Same Old BS Different Medium

 

Boyd, Sample and Park reiterate the themes race, class, inequality, oppression, racism, labels…. (I’m sure I’m missing a few) and apply these themes to social networks and communities. Boyd focuses on the separation of society onto two major social media sites: Myspace and Facebook. Sample and Park describe how twitter can be used as a platform for activism.

Boyd draws parallels between white flight and teens movement from Myspace to Facebook. Myspace and Facebook resembled a prison yard with networks separated by race, class, gender…etc. Myspace housed those prisoners from the hood while the white-collar criminals went over to Facebook. White flight may have been a little too strong of a word. No one was actively preventing Myspace users from switching over to Facebook; whereas with white flight there were actual obstacles to be overcome in order to move to the suburbs. .

Sample and Park opened my mind to new ways the internet has become a digital medium for activism, namely twitter.

Sample shed light on how robots are being used on twitter to disseminate information. What he really focused on were robots used for activism. Sample gives the example of the @NSA_PRISMbot which he used to spread ‘fake news’ about the NRA. For the academic these robots can be a source of data for future studies.

Park took a different approach. Park built a community from the bottom up and gave that organization a name, #NotYourAsianSidekick. Private companies were consulting her about how to get a popular hashtag. Park broke down how a hashtag is a community thing. It is interesting how in the end the companies still put the spotlight back on her.

If you are online chances are you are part of a community. Individuals either actively seek out these communities or unknowingly join. In most instances users knowingly migrate towards a group of their choosing whether by hashtags or online friend circles. Right now I think a lot of us are trying to figure out how all of this changes our perception of community

About trapanesed

I'm a social studies and financial literacy teacher in the Jersey City public school system. I enjoy eating, sleeping, martial arts, and playing poker.
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5 Responses to Same Old BS Different Medium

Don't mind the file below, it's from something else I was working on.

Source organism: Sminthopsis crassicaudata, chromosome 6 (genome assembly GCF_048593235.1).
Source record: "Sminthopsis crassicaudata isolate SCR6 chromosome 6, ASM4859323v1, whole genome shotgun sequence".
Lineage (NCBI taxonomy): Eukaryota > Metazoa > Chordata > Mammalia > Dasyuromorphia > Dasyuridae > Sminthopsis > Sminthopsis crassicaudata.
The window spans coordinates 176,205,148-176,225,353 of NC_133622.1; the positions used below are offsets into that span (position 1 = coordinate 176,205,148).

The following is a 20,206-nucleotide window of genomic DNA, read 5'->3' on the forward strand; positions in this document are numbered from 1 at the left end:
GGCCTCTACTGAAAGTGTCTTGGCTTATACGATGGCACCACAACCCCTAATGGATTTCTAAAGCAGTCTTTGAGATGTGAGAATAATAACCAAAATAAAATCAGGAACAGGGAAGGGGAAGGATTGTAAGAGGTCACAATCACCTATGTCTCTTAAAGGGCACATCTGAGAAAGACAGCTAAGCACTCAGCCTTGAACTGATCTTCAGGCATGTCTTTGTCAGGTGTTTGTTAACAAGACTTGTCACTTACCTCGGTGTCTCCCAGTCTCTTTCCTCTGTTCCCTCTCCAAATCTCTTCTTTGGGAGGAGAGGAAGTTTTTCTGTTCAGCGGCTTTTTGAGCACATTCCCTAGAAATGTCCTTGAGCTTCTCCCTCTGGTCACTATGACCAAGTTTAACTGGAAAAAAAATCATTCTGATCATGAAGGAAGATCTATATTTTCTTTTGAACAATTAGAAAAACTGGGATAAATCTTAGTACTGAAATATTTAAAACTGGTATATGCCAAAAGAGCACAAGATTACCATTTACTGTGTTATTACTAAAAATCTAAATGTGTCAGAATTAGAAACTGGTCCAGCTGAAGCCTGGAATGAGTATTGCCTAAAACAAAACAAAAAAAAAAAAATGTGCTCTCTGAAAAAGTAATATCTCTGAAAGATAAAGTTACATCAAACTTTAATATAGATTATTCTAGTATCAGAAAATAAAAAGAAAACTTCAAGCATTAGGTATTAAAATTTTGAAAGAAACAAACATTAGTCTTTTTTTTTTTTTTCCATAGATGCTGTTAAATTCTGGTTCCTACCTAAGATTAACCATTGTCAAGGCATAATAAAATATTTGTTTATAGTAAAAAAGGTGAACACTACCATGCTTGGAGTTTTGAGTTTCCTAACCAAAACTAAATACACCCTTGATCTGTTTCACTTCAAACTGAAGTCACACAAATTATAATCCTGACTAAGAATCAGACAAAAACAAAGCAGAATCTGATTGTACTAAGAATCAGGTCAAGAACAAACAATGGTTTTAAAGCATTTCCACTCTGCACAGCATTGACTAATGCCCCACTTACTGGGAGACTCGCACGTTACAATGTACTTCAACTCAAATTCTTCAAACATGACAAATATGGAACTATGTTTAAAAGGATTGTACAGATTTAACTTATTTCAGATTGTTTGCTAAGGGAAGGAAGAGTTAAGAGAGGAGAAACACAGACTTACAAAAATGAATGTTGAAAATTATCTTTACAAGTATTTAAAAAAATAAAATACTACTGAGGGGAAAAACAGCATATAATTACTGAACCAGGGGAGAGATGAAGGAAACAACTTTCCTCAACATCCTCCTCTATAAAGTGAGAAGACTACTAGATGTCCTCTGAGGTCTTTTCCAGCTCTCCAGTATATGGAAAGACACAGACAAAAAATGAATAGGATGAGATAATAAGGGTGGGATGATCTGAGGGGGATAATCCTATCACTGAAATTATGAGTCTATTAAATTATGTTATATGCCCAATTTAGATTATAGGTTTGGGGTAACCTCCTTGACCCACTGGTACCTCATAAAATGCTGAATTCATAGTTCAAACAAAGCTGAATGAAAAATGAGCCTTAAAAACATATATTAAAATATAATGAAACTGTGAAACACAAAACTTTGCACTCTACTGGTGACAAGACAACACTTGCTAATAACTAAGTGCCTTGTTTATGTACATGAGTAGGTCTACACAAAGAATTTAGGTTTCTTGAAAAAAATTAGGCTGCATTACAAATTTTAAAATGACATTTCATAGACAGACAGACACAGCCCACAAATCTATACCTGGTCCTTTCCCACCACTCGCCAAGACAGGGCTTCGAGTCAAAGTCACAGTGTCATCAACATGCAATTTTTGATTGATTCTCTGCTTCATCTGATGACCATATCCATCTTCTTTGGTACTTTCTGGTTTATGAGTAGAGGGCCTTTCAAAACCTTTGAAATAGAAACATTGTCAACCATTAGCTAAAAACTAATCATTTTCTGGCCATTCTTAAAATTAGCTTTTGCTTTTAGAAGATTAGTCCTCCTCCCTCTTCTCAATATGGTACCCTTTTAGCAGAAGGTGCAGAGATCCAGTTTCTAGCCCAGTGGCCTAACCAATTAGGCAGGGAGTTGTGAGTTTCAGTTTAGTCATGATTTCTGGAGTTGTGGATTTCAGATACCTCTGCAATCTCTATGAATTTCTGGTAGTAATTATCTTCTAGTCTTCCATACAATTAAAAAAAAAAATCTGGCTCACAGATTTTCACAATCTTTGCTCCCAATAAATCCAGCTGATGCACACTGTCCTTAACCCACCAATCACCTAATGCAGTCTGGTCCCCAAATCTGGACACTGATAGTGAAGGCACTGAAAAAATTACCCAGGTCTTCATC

1. ohh_kei says:

    I think you’re right about the usage of the “white flight” metaphor by Boyd- there was no gatekeeper in Facebook preventing groups of people to join and reside in a certain community in the way that white flight literally occurred in our nation’s suburbs. I do think that her metaphor helped me visualize the move of a plethora of teens (and other folks) to one site over another. Of course, the creation of online communities are inherently exclusive in their topics and hashtags on twitter (you have to be a part of a certain conversation to know of or be a part of a particular movement/group) and you have to be friends with someone on facebook in order to do so. I really appreciate that social networks do create a sense of community, as you claim is inherently impossible, because it allows people to remain connected and apart of some conversations they will not be able to due to time, space, or geographic limitations. Furthermore, as you noted, hashtags do help create a sense of community as well because people interested in the given topic will flock to it and either participate or watch. Its all really cool.

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    • ohh_kei says:

      One more thing, I disagree with your title. Some conversations and sense of communities cannot and are not fostered in the ‘real’ world in the ways that they are digitally. People are participating in conversations with people all over their city, state, country, and even the globe. Shared interests, political activism, popular culture etc have people engaged with strangers, family, members, friends, and coworkers in ways unimaginable in real life. It may sound like a stretch but its true. Just look at the presidential campaign or the awards ceremonies of this year and see how conversations and sub-conversations have spurred.

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      • trapanesed says:

        Did you just troll me?

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      • lornaebner says:

        One thing hashtags do, that you mentioned, is create communities that don’t have geographic limitations. In this way, the spread of knowledge is almost beyond comprehension as far as audience. It’s a really amazing phenomenon, especially for social movements, that is still hard to come to terms with as far as implications and results.

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  2. lornaebner says:

    Thanks for sharing! Boyd’s white flight metaphor has limitations, like the one you mentioned, but for people who aren’t super savvy about social media, it’s creation, and specific design, it can be really useful in comparing it to a concrete situation that many are familiar with.
    Also, I’m with you when you speak about how the readings have introduced new concepts of community within social media. It has always been called a community, but there are a million ways to define community, in real life, and on the web. Navigating communities, particularly ones that may not be associated with each other, is also something that users are learning to deal with. In this week’s reading, Moya Bailey, discusses the use of “digital alchemy.” Her example was the transgender women of color community using twitter and the hashtag #girlslikeus to reclaim public representation, dialogue, and language. What are your thoughts on the use of hashtags and twitter in social movements? Do you think that they create a viable community?

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